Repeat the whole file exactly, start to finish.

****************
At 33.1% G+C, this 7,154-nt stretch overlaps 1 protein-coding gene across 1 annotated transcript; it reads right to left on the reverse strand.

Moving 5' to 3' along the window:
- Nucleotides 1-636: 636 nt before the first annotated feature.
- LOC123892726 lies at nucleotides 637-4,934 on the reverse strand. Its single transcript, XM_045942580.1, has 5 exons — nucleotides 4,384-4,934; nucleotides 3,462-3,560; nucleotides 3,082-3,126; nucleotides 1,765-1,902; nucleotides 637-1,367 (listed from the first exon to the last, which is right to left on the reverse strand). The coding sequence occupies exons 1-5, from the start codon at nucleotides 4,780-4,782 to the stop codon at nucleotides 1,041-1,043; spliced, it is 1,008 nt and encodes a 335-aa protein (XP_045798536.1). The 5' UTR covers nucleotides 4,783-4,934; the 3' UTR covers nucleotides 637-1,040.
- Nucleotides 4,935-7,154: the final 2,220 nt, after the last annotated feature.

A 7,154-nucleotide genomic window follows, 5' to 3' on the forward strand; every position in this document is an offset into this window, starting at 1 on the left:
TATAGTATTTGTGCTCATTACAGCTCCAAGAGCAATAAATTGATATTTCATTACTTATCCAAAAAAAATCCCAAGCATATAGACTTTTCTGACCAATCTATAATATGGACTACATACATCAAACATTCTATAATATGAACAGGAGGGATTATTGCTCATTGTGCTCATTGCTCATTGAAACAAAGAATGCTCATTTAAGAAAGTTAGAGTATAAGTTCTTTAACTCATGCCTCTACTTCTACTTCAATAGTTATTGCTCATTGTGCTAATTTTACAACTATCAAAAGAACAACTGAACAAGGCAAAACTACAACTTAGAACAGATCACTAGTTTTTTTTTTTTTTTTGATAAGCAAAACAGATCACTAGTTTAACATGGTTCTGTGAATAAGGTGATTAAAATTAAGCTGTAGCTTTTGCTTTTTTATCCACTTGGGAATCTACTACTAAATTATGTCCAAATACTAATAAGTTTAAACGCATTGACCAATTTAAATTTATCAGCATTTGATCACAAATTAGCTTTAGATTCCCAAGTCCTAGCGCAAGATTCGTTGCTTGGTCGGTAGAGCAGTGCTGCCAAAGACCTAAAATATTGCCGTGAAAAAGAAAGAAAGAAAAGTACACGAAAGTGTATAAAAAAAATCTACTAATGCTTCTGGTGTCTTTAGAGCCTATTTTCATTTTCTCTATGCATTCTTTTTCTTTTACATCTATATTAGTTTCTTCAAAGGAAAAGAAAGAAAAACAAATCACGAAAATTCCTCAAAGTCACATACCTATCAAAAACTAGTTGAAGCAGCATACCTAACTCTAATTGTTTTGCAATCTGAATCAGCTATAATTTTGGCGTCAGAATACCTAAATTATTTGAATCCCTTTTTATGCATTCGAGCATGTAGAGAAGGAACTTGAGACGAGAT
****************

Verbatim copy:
At 33.1% G+C, this 7,154-nt stretch overlaps 1 protein-coding gene across 1 annotated transcript; it reads right to left on the reverse strand.

Moving 5' to 3' along the window:
- Nucleotides 1-636: 636 nt before the first annotated feature.
- LOC123892726 lies at nucleotides 637-4,934 on the reverse strand. Its single transcript, XM_045942580.1, has 5 exons — nucleotides 4,384-4,934; nucleotides 3,462-3,560; nucleotides 3,082-3,126; nucleotides 1,765-1,902; nucleotides 637-1,367 (listed from the first exon to the last, which is right to left on the reverse strand). The coding sequence occupies exons 1-5, from the start codon at nucleotides 4,780-4,782 to the stop codon at nucleotides 1,041-1,043; spliced, it is 1,008 nt and encodes a 335-aa protein (XP_045798536.1). The 5' UTR covers nucleotides 4,783-4,934; the 3' UTR covers nucleotides 637-1,040.
- Nucleotides 4,935-7,154: the final 2,220 nt, after the last annotated feature.

A 7,154-nucleotide genomic window follows, 5' to 3' on the forward strand; every position in this document is an offset into this window, starting at 1 on the left:
TATAGTATTTGTGCTCATTACAGCTCCAAGAGCAATAAATTGATATTTCATTACTTATCCAAAAAAAATCCCAAGCATATAGACTTTTCTGACCAATCTATAATATGGACTACATACATCAAACATTCTATAATATGAACAGGAGGGATTATTGCTCATTGTGCTCATTGCTCATTGAAACAAAGAATGCTCATTTAAGAAAGTTAGAGTATAAGTTCTTTAACTCATGCCTCTACTTCTACTTCAATAGTTATTGCTCATTGTGCTAATTTTACAACTATCAAAAGAACAACTGAACAAGGCAAAACTACAACTTAGAACAGATCACTAGTTTTTTTTTTTTTTTTGATAAGCAAAACAGATCACTAGTTTAACATGGTTCTGTGAATAAGGTGATTAAAATTAAGCTGTAGCTTTTGCTTTTTTATCCACTTGGGAATCTACTACTAAATTATGTCCAAATACTAATAAGTTTAAACGCATTGACCAATTTAAATTTATCAGCATTTGATCACAAATTAGCTTTAGATTCCCAAGTCCTAGCGCAAGATTCGTTGCTTGGTCGGTAGAGCAGTGCTGCCAAAGACCTAAAATATTGCCGTGAAAAAGAAAGAAAGAAAAGTACACGAAAGTGTATAAAAAAAATCTACTAATGCTTCTGGTGTCTTTAGAGCCTATTTTCATTTTCTCTATGCATTCTTTTTCTTTTACATCTATATTAGTTTCTTCAAAGGAAAAGAAAGAAAAACAAATCACGAAAATTCCTCAAAGTCACATACCTATCAAAAACTAGTTGAAGCAGCATACCTAACTCTAATTGTTTTGCAATCTGAATCAGCTATAATTTTGGCGTCAGAATACCTAAATTATTTGAATCCCTTTTTATGCATTCGAGCATGTAGAGAAGGAACTTGAGACGAGAT